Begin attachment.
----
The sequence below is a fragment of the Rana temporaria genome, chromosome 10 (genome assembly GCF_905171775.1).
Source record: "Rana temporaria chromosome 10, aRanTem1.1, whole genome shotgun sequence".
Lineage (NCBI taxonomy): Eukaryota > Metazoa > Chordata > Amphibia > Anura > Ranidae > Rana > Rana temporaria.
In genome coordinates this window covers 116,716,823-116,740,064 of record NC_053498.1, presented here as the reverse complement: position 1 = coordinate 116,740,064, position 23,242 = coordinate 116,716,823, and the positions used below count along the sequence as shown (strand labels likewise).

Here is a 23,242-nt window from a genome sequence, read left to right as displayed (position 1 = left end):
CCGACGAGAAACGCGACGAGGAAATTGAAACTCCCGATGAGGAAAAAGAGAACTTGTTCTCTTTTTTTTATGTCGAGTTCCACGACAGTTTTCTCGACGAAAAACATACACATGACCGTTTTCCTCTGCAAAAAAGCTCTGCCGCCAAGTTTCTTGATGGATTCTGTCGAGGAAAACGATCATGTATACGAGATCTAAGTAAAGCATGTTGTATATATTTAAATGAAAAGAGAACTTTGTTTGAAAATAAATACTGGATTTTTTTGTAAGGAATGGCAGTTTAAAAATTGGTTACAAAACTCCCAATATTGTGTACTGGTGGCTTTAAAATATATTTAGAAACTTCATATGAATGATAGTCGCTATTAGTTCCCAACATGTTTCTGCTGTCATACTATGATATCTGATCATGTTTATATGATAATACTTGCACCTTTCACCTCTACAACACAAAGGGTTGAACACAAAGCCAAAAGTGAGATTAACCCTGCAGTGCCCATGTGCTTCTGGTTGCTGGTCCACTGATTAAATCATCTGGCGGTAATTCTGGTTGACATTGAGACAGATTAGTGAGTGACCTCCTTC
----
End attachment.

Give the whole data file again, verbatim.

The sequence below is a fragment of the Rana temporaria genome, chromosome 10 (genome assembly GCF_905171775.1).
Source record: "Rana temporaria chromosome 10, aRanTem1.1, whole genome shotgun sequence".
Lineage (NCBI taxonomy): Eukaryota > Metazoa > Chordata > Amphibia > Anura > Ranidae > Rana > Rana temporaria.
In genome coordinates this window covers 116,716,823-116,740,064 of record NC_053498.1, presented here as the reverse complement: position 1 = coordinate 116,740,064, position 23,242 = coordinate 116,716,823, and the positions used below count along the sequence as shown (strand labels likewise).

Here is a 23,242-nt window from a genome sequence, read left to right as displayed (position 1 = left end):
CCGACGAGAAACGCGACGAGGAAATTGAAACTCCCGATGAGGAAAAAGAGAACTTGTTCTCTTTTTTTTATGTCGAGTTCCACGACAGTTTTCTCGACGAAAAACATACACATGACCGTTTTCCTCTGCAAAAAAGCTCTGCCGCCAAGTTTCTTGATGGATTCTGTCGAGGAAAACGATCATGTATACGAGATCTAAGTAAAGCATGTTGTATATATTTAAATGAAAAGAGAACTTTGTTTGAAAATAAATACTGGATTTTTTTGTAAGGAATGGCAGTTTAAAAATTGGTTACAAAACTCCCAATATTGTGTACTGGTGGCTTTAAAATATATTTAGAAACTTCATATGAATGATAGTCGCTATTAGTTCCCAACATGTTTCTGCTGTCATACTATGATATCTGATCATGTTTATATGATAATACTTGCACCTTTCACCTCTACAACACAAAGGGTTGAACACAAAGCCAAAAGTGAGATTAACCCTGCAGTGCCCATGTGCTTCTGGTTGCTGGTCCACTGATTAAATCATCTGGCGGTAATTCTGGTTGACATTGAGACAGATTAGTGAGTGACCTCCTTC